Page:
The Case for Further Sentencing Reform in Colorado

January 14, 2011 by mkrause
Filed under: Issue Papers 

IP-1-2011 (January 2011)
Author: Mike Krause

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The first and most basic duty of Colorado’s criminal justice system is to protect the innocent from force and fraud. And as a government service, the roughly $32,000 (average cost)1 taxpayers spend annually per state prisoner is a good bargain for the separation of violent and predatory criminals from the public.

But over the last several decades Colorado has embarked on a massive incarceration campaign. This campaign has in turn required an extreme and unprecedented state spending spree that has pushed corrections spending in Colorado from less than 3 percent to almost 9 percent of Colorado’s General Fund appropriation, with an often less-than-clear public safety benefit.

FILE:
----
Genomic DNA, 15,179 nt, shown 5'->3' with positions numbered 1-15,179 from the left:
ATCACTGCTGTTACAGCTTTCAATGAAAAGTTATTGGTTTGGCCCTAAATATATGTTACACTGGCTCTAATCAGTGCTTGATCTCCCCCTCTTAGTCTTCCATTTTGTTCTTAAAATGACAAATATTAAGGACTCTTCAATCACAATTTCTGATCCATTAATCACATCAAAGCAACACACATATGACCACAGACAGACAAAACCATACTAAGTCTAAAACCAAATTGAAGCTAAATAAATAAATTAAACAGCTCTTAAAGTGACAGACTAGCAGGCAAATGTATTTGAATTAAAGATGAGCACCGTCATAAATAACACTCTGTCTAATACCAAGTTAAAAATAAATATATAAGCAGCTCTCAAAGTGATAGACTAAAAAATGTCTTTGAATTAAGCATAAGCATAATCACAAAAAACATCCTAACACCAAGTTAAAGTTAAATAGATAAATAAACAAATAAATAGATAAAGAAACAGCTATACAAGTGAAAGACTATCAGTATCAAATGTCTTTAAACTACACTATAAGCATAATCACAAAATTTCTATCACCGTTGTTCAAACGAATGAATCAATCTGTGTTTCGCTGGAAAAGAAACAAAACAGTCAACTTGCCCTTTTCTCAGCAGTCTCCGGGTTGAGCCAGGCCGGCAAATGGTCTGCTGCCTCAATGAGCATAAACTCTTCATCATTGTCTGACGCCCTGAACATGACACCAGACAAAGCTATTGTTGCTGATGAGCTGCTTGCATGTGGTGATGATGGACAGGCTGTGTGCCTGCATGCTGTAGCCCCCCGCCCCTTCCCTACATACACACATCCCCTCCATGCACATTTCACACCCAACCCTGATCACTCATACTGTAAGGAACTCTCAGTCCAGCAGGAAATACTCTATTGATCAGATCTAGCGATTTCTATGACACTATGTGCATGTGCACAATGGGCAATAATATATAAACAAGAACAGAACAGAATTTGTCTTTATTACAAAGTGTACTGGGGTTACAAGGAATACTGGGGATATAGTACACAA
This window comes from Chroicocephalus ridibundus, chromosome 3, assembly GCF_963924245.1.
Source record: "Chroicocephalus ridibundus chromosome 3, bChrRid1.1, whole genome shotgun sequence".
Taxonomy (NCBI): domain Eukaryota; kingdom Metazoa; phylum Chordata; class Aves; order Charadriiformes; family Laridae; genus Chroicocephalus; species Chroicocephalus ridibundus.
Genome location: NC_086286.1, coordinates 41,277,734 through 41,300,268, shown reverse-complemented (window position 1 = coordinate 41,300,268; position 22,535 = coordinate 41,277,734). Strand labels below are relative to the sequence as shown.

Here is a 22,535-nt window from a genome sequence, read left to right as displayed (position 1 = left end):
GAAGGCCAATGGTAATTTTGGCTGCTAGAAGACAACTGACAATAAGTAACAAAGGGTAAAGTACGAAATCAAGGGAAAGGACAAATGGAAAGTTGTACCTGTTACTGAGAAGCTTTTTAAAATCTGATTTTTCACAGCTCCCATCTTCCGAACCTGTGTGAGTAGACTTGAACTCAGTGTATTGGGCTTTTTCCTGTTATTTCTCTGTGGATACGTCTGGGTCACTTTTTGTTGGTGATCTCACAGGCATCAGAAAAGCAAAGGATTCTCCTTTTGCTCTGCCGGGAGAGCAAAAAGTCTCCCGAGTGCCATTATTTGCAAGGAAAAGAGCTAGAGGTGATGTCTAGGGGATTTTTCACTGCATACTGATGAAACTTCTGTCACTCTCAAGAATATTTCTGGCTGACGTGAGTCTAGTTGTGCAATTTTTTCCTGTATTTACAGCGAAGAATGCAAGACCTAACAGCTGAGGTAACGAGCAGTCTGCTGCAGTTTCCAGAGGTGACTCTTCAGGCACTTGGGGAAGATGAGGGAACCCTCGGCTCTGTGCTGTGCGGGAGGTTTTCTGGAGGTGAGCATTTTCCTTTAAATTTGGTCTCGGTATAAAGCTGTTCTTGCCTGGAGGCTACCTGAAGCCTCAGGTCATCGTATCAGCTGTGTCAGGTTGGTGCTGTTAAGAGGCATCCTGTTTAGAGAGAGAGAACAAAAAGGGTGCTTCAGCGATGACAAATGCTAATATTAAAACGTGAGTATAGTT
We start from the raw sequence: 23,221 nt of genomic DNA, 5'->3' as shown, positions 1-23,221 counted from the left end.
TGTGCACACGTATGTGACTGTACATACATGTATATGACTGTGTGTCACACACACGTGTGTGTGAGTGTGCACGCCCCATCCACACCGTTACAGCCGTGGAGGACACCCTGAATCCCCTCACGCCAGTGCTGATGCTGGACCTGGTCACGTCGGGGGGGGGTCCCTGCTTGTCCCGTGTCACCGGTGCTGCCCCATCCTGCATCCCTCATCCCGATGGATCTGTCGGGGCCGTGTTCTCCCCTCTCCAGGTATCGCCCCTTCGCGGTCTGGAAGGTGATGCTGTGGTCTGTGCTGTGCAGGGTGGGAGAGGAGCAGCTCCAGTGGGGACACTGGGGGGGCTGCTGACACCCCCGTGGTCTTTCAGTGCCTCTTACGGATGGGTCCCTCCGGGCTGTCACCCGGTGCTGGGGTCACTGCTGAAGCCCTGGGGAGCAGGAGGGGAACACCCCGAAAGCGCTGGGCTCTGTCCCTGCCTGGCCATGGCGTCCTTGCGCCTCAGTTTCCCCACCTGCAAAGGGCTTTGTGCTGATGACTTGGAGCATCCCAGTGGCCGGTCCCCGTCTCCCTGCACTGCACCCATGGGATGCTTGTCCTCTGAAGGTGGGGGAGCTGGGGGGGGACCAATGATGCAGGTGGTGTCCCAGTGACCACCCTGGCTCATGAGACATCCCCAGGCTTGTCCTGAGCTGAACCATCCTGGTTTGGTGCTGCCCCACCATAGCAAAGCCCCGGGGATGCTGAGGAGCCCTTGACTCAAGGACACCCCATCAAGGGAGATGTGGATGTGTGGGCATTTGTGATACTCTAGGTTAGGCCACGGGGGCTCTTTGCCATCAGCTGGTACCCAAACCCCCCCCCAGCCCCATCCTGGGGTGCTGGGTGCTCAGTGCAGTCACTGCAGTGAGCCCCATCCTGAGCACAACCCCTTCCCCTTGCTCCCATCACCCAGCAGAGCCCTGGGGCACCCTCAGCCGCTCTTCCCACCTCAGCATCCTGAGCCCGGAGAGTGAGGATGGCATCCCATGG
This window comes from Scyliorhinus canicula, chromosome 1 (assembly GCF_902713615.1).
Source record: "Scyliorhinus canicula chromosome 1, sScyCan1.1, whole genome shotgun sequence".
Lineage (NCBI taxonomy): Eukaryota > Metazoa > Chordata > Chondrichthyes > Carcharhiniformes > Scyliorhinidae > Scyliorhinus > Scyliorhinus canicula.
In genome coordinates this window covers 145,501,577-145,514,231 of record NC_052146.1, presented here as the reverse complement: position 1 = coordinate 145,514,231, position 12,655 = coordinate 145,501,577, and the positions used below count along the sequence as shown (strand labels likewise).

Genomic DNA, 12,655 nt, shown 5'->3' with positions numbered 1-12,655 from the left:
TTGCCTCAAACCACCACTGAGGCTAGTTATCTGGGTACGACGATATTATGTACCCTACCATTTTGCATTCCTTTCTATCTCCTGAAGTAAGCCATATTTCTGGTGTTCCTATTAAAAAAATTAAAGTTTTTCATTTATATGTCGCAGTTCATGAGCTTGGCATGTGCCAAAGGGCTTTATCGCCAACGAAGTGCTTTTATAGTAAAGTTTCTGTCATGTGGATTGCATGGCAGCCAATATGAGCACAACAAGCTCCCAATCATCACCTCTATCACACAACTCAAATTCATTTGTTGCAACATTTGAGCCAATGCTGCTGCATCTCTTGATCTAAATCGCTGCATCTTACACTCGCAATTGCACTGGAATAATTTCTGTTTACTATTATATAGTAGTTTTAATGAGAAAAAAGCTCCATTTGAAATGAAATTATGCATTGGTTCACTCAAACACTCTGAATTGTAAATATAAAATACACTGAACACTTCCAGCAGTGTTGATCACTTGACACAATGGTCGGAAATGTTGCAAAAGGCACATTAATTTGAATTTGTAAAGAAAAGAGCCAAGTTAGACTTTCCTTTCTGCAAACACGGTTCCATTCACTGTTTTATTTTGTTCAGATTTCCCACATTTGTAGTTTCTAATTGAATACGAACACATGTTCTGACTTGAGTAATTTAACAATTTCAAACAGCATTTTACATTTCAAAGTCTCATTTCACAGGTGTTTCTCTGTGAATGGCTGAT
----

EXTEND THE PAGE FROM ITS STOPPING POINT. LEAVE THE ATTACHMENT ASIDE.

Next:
While this extreme prison spending spree has been bipartisan in nature, the participation over the years of lawmakers who consider themselves “fiscal conservatives” is particularly troubling. As such a dramatic increase in the questionable use of incarceration as a crime control strategy, and the attendant runaway prison spending violates many of the principles generally associated with a “fiscally conservative” political philosophy.

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